Announced last year, but only available this April, the Philips 275P4VYKEB display doesn’t reveal its 5K ambitions until we see it working. This 27 inch monitor has a low-key design and is similar to normal Philips monitors. Until it’s on and you get 14.7 million pixels, from a 5120 x 2880 resolution.
It may well be only a 27 inch model, but in terms of working space, it is a big monitor. It packs four times as many pixels as Quad HD, and over 50 percent more than Ultra HD, delivering ultra-fine clarity and sharpness to amaze and delight even seasoned graphics professionals. The 4K generation of monitors is not yet something you see everywhere, and a 5K is even less seen – Dell and Apple have them too – but the market surely goes in that direction: more and more resolution on monitors.
Buying a 5K may seem a luxury, but in fact, if the monitor has more to offer than resolution, it is a sound investment. And exciting in terms of what you can do with so much space. I remember when I had my first 30 inch 2560×1600, in 2007. Everybody thought it was too much… until they saw how I could open photographs on that screen. When it died, some three years ago, I could not go back to a smaller size, even a 27 inch I tried seemed small, so I bought a 30 inch Dell which is my working monitor these days.
Once you get used to the extra space offered, there is no way to go back. A 5K resolution packs an extra 1000 horizontal and 700 vertical pixels of display area compared to a 4k monitor, creating additional space to help busy users work more productively and effectively – there is space for an extra CAD tool window, for example, for comparing a series of photos or professional graphics, or simply to keep a mail window open. If you’re editing video, you can open a 4K UHD video and still have space around for tools.
Having a monitor with so much resolution makes a second screen superfluous for many tasks, which helps to increase efficiency as well, as users can keep their eyes on one screen. With advanced PLS technology, the Philips display also features extra-wide viewing angles of 178 degrees, ensuring viewing accuracy with razor-sharp visuals from just about any angle. One aspect to remember is that, even if you do not use it for games (and you would need a very good graphic card, better make it two, and powerful computer), to explore the full resolution you need to have a graphics card able too deal with the resolution. Check it first if you want to have a 5K monitor at home.
It’s not just a matter of resolution, though. Professionals who choose a display with super-fine resolution are likely to be equally demanding about colour accuracy. Inconsistent colour is simply out of the question. With PerfectKolor, the new 5K display provides factory-calibrated colour with 99% Adobe RGB and 100% sRGB consistency – so users can be completely confident that every colour exactly matches requirements. The colour is not only accurate; it is also smooth and sumptuous. With 10-bit colour support, the new display offers, according to Philips, rich colour depth, and can represent over one billion different colours – more than the eye could ever distinguish. Thanks to 12-bit internal processing, colours are re-created smoothly and naturally, without gradations or the nuisance of banding effects.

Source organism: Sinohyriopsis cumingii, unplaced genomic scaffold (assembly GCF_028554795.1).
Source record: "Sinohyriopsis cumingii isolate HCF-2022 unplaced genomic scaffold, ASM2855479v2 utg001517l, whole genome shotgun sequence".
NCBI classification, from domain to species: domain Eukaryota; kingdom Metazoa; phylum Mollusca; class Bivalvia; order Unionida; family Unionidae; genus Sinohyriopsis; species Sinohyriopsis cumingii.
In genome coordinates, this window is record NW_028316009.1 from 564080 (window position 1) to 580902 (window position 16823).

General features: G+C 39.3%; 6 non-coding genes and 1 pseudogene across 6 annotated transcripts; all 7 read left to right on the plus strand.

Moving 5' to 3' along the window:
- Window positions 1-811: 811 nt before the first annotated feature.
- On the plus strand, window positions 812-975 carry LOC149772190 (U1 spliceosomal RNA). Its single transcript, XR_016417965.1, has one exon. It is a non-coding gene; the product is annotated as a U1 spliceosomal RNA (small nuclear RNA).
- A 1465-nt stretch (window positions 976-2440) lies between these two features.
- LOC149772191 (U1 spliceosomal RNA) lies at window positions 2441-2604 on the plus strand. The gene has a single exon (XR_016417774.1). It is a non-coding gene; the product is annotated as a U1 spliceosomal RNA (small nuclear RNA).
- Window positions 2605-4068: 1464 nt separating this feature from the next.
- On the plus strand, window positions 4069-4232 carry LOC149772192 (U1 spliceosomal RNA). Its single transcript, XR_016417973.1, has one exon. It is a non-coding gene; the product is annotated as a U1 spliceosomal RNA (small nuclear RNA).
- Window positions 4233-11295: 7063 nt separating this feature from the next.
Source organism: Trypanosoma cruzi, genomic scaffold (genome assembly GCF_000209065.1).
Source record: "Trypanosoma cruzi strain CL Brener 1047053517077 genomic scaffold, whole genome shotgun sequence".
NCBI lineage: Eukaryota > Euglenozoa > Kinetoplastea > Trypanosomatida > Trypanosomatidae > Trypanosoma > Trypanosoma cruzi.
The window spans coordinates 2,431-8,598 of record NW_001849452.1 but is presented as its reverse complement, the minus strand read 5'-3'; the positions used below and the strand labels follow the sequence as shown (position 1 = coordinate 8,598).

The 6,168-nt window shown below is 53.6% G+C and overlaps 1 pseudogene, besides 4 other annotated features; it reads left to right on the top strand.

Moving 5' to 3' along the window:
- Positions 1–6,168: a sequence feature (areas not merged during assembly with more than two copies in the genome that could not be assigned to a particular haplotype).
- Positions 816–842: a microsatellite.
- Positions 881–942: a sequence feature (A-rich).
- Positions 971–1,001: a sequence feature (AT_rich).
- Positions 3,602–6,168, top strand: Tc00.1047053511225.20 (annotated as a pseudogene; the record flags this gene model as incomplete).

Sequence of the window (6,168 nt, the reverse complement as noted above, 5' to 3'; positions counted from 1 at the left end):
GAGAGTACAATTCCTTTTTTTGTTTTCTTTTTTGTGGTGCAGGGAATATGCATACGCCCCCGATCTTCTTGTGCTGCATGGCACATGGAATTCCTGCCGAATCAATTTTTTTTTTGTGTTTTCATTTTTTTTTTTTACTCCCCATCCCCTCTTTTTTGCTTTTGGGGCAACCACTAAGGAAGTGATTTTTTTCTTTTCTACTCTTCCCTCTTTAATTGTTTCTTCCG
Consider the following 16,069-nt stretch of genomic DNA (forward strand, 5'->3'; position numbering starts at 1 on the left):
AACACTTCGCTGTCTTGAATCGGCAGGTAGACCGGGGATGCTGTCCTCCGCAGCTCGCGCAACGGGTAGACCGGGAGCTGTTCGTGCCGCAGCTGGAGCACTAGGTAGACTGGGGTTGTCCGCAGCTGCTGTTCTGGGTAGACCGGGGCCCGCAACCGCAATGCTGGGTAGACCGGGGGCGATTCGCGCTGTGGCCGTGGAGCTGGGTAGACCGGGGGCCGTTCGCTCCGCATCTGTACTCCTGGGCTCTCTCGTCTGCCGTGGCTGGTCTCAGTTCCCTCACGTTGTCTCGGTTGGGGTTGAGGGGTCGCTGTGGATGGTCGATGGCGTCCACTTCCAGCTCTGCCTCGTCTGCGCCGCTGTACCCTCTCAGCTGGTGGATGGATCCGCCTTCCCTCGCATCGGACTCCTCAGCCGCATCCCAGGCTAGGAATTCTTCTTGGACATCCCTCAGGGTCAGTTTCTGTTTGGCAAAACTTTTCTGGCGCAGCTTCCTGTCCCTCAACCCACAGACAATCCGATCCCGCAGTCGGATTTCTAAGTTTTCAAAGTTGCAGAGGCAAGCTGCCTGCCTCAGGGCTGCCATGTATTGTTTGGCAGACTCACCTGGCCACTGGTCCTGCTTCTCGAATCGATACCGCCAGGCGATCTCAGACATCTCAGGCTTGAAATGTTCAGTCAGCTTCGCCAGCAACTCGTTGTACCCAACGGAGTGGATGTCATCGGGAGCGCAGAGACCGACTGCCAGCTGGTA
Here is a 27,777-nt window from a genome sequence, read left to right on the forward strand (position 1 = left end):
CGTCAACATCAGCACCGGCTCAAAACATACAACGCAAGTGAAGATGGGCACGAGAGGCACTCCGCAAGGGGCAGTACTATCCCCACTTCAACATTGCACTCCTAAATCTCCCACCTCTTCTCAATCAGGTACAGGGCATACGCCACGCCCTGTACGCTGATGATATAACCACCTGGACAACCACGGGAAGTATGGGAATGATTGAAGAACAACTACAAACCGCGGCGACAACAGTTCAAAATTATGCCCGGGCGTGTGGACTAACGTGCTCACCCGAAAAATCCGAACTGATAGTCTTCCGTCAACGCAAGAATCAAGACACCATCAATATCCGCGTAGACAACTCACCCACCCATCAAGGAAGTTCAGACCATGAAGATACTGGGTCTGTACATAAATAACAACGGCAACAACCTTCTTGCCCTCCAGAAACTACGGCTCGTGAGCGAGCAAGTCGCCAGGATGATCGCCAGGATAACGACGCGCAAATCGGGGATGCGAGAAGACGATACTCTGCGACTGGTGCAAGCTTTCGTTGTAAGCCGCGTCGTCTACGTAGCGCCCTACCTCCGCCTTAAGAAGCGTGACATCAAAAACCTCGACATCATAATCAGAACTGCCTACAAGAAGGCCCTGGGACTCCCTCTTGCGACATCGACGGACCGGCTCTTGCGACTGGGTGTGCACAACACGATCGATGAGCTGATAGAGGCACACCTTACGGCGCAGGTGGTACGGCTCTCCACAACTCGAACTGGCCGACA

Albert Ulfman, Product Manager Philips Monitors Europe at MMD, the technology company and brand license partner for Philips Monitors, says: “With the 5K resolution, we ensure that professional users can enjoy a superior-quality display with long-term reliability that can measure up to the challenges of graphics and engineering applications. 5K Ultra HD shows every minor detail, sharp and clear.”
As well as offering brilliant, accurate colour and 5K resolution, the display is engineered with a range of features to fit the way professional users work, with webcam and microphone for collaborating and sharing with colleagues and clients, plus built-in speakers for lifelike sound reproduction. The Flicker-free technology keeps the eyes fresh even after hours of detailed work, and the SmartErgoBase, which can be tilted, swivelled and height-adjusted to individual preferences, ensures maximum viewing comfort. It also keeps cables tidied away, freeing more space on the desktop.
To connect efficiently with data sources – vital for the data-intensive graphics applications common in professional environments – the new display also supports USB 3.0, with a transfer rate of 5 gbits/s, 10 times the speed of USB 2.0. It also allows fast-charging of a device simultaneously with the super-speed data transfer.
The new Philips 275P4VYKEB display has a suggested price of € 1599. No price announced for the United States yet, but if the Philips follows the prices of the Dell monitor, expect to pay somewhere close to $ 2000.